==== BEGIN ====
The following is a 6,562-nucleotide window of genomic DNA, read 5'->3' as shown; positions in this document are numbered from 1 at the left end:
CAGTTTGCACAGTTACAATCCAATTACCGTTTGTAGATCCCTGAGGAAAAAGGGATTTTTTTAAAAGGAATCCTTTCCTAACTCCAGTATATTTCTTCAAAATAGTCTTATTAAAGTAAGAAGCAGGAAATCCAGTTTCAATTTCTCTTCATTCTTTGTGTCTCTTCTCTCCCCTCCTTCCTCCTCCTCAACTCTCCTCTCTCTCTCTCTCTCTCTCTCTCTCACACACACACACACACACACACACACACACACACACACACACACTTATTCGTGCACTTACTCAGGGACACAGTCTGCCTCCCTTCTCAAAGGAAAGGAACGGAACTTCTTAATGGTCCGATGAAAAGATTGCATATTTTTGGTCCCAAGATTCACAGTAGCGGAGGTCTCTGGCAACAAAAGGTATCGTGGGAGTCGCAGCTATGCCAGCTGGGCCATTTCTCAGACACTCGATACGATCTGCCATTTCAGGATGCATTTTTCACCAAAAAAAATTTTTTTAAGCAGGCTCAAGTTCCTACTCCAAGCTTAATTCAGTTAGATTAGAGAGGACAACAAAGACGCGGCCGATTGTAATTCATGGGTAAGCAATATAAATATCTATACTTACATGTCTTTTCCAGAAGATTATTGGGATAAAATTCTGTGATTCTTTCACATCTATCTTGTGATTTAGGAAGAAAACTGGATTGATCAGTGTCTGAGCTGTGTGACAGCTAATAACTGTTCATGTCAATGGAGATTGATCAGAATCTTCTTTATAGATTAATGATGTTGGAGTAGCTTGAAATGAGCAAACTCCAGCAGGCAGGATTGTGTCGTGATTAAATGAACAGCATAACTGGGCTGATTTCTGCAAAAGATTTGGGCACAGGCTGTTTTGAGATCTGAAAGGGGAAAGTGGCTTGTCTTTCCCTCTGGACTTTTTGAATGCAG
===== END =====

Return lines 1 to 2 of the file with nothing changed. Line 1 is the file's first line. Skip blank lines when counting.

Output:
The following is a 6,562-nucleotide window of genomic DNA, read 5'->3' as shown; positions in this document are numbered from 1 at the left end:
CAGTTTGCACAGTTACAATCCAATTACCGTTTGTAGATCCCTGAGGAAAAAGGGATTTTTTTAAAAGGAATCCTTTCCTAACTCCAGTATATTTCTTCAAAATAGTCTTATTAAAGTAAGAAGCAGGAAATCCAGTTTCAATTTCTCTTCATTCTTTGTGTCTCTTCTCTCCCCTCCTTCCTCCTCCTCAACTCTCCTCTCTCTCTCTCTCTCTCTCTCTCTCACACACACACACACACACACACACACACACACACACACACACACTTATTCGTGCACTTACTCAGGGACACAGTCTGCCTCCCTTCTCAAAGGAAAGGAACGGAACTTCTTAATGGTCCGATGAAAAGATTGCATATTTTTGGTCCCAAGATTCACAGTAGCGGAGGTCTCTGGCAACAAAAGGTATCGTGGGAGTCGCAGCTATGCCAGCTGGGCCATTTCTCAGACACTCGATACGATCTGCCATTTCAGGATGCATTTTTCACCAAAAAAAATTTTTTTAAGCAGGCTCAAGTTCCTACTCCAAGCTTAATTCAGTTAGATTAGAGAGGACAACAAAGACGCGGCCGATTGTAATTCATGGGTAAGCAATATAAATATCTATACTTACATGTCTTTTCCAGAAGATTATTGGGATAAAATTCTGTGATTCTTTCACATCTATCTTGTGATTTAGGAAGAAAACTGGATTGATCAGTGTCTGAGCTGTGTGACAGCTAATAACTGTTCATGTCAATGGAGATTGATCAGAATCTTCTTTATAGATTAATGATGTTGGAGTAGCTTGAAATGAGCAAACTCCAGCAGGCAGGATTGTGTCGTGATTAAATGAACAGCATAACTGGGCTGATTTCTGCAAAAGATTTGGGCACAGGCTGTTTTGAGATCTGAAAGGGGAAAGTGGCTTGTCTTTCCCTCTGGACTTTTTGAATGCAG